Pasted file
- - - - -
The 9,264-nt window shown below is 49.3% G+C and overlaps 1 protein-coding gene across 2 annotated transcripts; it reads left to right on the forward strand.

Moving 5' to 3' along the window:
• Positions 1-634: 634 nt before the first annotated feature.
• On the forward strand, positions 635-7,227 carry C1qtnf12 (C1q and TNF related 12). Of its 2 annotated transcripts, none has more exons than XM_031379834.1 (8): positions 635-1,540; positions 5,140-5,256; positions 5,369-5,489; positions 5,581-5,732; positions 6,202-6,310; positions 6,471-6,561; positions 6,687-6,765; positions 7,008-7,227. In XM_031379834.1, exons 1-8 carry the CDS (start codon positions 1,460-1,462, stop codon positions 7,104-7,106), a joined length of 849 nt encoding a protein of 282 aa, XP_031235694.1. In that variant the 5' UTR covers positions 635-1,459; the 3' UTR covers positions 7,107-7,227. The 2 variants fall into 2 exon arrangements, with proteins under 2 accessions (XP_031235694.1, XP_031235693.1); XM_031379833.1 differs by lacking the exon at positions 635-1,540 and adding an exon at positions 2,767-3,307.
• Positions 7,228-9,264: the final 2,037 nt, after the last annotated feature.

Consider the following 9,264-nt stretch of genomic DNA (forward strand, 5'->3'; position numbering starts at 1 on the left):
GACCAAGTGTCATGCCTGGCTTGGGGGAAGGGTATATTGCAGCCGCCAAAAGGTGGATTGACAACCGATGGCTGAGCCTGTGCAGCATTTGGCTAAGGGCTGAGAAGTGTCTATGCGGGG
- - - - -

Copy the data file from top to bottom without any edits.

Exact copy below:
The 9,264-nt window shown below is 49.3% G+C and overlaps 1 protein-coding gene across 2 annotated transcripts; it reads left to right on the forward strand.

Moving 5' to 3' along the window:
• Positions 1-634: 634 nt before the first annotated feature.
• On the forward strand, positions 635-7,227 carry C1qtnf12 (C1q and TNF related 12). Of its 2 annotated transcripts, none has more exons than XM_031379834.1 (8): positions 635-1,540; positions 5,140-5,256; positions 5,369-5,489; positions 5,581-5,732; positions 6,202-6,310; positions 6,471-6,561; positions 6,687-6,765; positions 7,008-7,227. In XM_031379834.1, exons 1-8 carry the CDS (start codon positions 1,460-1,462, stop codon positions 7,104-7,106), a joined length of 849 nt encoding a protein of 282 aa, XP_031235694.1. In that variant the 5' UTR covers positions 635-1,459; the 3' UTR covers positions 7,107-7,227. The 2 variants fall into 2 exon arrangements, with proteins under 2 accessions (XP_031235694.1, XP_031235693.1); XM_031379833.1 differs by lacking the exon at positions 635-1,540 and adding an exon at positions 2,767-3,307.
• Positions 7,228-9,264: the final 2,037 nt, after the last annotated feature.

Consider the following 9,264-nt stretch of genomic DNA (forward strand, 5'->3'; position numbering starts at 1 on the left):
GACCAAGTGTCATGCCTGGCTTGGGGGAAGGGTATATTGCAGCCGCCAAAAGGTGGATTGACAACCGATGGCTGAGCCTGTGCAGCATTTGGCTAAGGGCTGAGAAGTGTCTATGCGGGG